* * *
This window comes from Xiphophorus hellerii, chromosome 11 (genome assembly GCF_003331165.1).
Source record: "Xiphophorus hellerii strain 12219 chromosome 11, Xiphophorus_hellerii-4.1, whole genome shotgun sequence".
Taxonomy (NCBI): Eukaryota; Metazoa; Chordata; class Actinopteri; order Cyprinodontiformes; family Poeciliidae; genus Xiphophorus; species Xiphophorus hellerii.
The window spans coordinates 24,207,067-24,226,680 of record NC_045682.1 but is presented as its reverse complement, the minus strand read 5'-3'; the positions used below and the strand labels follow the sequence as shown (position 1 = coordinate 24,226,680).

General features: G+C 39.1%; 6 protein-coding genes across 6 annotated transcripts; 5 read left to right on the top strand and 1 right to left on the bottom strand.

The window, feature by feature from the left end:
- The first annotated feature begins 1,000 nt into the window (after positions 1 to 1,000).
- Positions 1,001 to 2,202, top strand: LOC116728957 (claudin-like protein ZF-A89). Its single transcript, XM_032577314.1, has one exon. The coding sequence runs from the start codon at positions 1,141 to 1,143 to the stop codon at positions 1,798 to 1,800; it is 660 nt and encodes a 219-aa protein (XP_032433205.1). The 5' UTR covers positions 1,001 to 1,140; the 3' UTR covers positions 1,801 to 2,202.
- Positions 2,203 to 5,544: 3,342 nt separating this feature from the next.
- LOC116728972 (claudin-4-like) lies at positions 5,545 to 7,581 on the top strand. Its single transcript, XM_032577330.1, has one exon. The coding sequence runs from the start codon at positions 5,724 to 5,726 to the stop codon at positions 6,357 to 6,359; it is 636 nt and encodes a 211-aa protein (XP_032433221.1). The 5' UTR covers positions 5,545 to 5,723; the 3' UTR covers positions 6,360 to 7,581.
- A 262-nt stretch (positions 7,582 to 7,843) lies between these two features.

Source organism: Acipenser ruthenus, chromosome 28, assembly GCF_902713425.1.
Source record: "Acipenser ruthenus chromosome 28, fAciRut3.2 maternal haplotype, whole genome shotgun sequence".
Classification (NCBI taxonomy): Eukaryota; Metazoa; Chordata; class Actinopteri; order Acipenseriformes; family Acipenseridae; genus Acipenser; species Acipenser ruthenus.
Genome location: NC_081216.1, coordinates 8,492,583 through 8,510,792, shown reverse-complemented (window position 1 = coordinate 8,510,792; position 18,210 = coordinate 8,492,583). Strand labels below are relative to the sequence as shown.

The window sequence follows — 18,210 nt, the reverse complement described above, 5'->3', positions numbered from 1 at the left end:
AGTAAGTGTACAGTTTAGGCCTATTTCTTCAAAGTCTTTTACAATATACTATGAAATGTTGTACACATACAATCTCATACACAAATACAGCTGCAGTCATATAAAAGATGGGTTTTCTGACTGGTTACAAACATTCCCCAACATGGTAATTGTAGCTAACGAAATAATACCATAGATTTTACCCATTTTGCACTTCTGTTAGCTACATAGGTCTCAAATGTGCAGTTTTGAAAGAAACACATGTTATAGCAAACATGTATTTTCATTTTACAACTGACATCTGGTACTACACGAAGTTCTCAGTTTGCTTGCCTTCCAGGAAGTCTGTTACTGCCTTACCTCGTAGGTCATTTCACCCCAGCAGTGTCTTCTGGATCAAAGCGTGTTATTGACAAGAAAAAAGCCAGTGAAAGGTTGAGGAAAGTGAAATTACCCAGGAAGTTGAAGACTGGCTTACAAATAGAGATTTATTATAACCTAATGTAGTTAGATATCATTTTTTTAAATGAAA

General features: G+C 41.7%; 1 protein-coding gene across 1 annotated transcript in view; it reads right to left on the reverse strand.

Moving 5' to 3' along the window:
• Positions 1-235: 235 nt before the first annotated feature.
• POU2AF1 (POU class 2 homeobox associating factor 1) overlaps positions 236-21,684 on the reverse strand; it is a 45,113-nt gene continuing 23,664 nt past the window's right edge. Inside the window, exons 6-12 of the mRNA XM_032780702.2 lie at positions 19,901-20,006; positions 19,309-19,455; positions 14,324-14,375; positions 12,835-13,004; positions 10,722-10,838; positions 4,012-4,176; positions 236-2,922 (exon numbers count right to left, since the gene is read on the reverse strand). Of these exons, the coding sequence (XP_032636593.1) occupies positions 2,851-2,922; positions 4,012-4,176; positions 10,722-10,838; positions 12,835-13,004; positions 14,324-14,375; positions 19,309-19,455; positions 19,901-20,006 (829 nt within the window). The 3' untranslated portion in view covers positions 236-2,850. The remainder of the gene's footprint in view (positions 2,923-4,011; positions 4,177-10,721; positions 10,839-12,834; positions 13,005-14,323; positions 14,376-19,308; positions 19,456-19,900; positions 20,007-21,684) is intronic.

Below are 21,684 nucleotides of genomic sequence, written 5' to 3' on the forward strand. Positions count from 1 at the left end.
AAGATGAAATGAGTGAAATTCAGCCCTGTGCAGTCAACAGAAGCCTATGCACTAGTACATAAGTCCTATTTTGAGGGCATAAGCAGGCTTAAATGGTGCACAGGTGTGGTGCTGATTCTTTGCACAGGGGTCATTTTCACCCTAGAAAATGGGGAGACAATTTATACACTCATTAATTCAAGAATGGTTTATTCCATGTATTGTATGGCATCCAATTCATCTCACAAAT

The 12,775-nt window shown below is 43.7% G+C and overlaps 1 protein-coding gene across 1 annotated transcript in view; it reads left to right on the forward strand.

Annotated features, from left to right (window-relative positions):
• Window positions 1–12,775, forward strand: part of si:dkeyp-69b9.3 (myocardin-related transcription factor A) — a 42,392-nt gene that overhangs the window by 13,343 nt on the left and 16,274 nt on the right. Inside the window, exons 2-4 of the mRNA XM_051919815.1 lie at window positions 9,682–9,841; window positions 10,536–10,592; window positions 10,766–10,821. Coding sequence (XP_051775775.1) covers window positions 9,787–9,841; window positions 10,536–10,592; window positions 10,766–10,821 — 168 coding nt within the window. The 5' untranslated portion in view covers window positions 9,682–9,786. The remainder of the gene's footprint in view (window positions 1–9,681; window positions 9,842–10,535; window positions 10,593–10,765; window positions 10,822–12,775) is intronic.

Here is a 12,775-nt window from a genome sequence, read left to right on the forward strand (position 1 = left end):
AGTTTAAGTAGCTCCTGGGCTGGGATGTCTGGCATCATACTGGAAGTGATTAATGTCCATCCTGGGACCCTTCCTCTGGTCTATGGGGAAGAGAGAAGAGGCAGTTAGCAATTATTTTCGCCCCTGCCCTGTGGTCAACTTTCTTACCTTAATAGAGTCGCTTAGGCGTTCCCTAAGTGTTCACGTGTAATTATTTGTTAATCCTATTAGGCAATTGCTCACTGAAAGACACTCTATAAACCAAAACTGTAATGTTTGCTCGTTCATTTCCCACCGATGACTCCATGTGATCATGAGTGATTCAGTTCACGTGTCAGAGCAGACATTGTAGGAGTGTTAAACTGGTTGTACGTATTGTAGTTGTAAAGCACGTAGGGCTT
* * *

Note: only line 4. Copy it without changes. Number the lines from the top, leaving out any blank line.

The window spans coordinates 24,207,067-24,226,680 of record NC_045682.1 but is presented as its reverse complement, the minus strand read 5'-3'; the positions used below and the strand labels follow the sequence as shown (position 1 = coordinate 24,226,680).